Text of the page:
That extreme could include a 17-year-old boy who grew up in a refugee camp who’s never had formal schooling. The education plan for that student is “much different” than the one for a student who has gone to school entirely in the United States, she said.
Tailoring an education program for each student is known as differentiation.
“That happens all the time here,” she said.
Last year, the school district introduced three new curriculums, which Matthes said was “a lot to do” in one year.
Grades kindergarten through five now have a new writing curriculum called Step up to Writing that, as she describes it, will “flow” all the way to the 12th grade.
“To have that kind of alignment is very powerful for kids, because they are to going learn a structured style of writing that they are going to build off from elementary school all the way up,” she said.
A new middle school science curriculum that stresses an inquiry method of learning will meet the new standards for science education.
A new language arts program at Foster High School has textbooks that align with the new “common core” standards and provide materials that will help teachers tailor a program for students, she said.
English Language Learners and those students with higher needs are in a block class, where they will get extra support, she said. “That will be a very powerful tool for our students,” she said.
Matthes is looking even further ahead, five years out, to work on a strategic plan with the Tukwila School Board that will deal with curriculum, finance and facilities. The last plan expired a year ago.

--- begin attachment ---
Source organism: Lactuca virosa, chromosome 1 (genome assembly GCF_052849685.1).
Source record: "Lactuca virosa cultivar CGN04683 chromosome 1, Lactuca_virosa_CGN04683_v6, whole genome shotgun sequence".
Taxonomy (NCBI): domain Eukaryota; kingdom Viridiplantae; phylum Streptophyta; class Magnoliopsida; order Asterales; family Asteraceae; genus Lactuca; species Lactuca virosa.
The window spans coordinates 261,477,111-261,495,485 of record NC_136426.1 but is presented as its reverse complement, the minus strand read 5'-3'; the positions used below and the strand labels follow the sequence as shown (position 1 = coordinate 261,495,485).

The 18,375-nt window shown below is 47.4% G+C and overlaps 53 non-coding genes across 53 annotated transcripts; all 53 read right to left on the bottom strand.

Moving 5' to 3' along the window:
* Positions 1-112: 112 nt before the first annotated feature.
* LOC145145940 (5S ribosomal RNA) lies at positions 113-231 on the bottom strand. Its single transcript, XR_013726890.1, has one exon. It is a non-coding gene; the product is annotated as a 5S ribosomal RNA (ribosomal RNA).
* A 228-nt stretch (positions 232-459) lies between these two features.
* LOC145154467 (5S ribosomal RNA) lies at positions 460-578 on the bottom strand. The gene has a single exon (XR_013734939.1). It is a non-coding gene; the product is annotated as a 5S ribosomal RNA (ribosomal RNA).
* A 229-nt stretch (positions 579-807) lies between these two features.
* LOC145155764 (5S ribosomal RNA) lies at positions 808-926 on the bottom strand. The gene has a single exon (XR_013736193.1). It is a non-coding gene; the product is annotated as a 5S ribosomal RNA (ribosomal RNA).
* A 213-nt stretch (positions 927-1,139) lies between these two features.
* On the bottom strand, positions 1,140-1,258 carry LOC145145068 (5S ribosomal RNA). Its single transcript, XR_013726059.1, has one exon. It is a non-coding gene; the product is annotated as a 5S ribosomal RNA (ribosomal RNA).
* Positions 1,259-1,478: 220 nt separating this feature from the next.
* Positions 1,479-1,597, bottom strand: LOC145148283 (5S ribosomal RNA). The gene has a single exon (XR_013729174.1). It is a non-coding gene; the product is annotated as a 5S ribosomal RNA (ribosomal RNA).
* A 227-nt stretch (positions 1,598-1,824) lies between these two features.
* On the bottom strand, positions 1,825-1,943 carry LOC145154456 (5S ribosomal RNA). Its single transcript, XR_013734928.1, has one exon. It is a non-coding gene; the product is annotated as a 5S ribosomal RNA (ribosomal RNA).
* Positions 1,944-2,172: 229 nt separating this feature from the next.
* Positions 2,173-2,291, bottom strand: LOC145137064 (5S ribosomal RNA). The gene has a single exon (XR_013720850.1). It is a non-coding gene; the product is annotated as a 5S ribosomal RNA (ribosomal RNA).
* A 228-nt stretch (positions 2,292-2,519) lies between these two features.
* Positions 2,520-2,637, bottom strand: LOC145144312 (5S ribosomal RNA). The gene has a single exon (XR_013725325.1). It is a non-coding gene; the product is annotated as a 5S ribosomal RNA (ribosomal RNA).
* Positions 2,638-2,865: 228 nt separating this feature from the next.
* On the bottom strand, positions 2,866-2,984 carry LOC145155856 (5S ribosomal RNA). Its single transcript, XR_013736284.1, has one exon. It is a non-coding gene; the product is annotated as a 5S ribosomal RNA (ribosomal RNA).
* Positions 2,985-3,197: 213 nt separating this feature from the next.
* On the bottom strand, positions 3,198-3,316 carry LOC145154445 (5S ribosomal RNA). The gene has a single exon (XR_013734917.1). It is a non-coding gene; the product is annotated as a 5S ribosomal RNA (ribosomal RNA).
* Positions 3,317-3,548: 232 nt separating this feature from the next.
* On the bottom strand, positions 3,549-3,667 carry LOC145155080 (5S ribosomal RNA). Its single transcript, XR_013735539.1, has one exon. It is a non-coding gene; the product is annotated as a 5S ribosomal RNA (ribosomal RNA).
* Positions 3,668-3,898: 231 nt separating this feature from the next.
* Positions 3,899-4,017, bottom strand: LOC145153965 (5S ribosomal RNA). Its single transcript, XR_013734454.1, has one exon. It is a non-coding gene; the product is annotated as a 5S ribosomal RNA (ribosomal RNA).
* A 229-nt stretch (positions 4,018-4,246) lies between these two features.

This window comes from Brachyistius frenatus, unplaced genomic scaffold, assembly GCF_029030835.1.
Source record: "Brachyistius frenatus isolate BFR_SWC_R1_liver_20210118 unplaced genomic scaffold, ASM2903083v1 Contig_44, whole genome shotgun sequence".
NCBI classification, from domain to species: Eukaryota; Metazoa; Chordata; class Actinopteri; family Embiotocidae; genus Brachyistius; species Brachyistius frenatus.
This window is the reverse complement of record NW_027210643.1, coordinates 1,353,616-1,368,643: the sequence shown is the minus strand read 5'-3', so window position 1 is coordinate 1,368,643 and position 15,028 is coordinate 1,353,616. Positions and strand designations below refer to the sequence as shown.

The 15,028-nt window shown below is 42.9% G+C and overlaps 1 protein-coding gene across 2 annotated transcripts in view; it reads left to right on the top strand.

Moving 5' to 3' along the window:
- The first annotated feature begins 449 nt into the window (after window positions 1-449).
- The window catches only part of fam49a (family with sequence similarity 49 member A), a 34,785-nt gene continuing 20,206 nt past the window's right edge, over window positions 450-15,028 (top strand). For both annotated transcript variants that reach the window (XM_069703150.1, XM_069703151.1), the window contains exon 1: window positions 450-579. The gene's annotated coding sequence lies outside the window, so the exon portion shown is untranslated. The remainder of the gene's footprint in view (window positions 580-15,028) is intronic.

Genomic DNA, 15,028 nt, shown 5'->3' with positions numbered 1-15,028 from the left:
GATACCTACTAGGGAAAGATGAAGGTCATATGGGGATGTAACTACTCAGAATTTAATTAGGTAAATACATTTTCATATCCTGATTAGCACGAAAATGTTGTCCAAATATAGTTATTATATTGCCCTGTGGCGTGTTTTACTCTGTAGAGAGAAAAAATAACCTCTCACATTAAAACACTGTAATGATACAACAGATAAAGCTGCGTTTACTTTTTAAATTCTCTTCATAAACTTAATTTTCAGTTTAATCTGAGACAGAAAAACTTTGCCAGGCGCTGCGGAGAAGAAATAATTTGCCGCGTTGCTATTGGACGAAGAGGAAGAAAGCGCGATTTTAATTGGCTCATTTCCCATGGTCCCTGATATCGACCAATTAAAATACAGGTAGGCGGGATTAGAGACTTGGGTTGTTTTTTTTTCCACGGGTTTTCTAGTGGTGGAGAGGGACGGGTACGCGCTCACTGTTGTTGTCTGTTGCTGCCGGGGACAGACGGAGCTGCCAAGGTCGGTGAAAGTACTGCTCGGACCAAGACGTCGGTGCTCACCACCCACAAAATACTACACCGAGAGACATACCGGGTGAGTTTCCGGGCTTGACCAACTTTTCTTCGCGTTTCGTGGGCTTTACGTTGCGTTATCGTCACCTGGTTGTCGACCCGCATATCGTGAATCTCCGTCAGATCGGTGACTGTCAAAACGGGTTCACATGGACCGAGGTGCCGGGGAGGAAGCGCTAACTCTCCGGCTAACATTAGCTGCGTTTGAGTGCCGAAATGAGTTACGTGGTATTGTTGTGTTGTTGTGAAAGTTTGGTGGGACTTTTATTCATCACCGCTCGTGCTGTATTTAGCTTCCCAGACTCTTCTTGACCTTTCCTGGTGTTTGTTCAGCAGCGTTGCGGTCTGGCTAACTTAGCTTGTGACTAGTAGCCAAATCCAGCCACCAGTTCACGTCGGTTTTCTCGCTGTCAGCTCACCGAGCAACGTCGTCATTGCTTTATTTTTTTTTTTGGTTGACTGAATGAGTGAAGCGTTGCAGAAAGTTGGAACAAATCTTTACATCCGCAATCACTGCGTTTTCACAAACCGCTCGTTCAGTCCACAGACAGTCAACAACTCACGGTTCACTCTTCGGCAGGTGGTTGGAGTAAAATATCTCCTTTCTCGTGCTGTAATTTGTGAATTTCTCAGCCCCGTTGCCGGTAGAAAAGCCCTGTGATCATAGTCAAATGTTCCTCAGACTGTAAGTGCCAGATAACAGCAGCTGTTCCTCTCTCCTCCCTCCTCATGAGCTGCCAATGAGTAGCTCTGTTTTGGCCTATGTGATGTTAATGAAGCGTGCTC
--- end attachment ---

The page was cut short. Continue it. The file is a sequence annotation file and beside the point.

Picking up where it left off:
It will answer the question, “Where do we want to be in five years?”
The district’s facilities, which were built at about the same time, are “aging,” Matthes said. And they are “bulging at the seams,” with a student population of about 3,000.
What to do with those buildings will require some “in-depth discussions,” she said. Possibilities including building new schools, adding on to Foster or buying land, she said. The district reviewed its repair needs last spring that include new roofs and boilers.
Total needs are in the millions of dollars, she said.
Matthes embraces the challenges of the district’s top job.
“I am a goal-oriented person,” she said. “I can see the possibilities and opportunities for growth here.”
Teachers who work in the Tukwila School District “probably could go anywhere,” she said. They understand that the district has diverse languages and cultures and some students are poor, she said.
“But they choose to deal and work with these students and they love it, just like I love it,” she said.
They embrace the students who “so want to be here and so want to learn,” she said.
TUKWILA'S SCHOOLS BY THE NUMBERS
Number of students: 2,938
Free or reduced meals: 2,274
Number of teachers: 185
English Language Learners: 847
Number of languages: 64
Total number of employees: 345Contact Tukwila Reporter Editor Dean Radford at email@example.com or 425-255-3484 ext. 5050.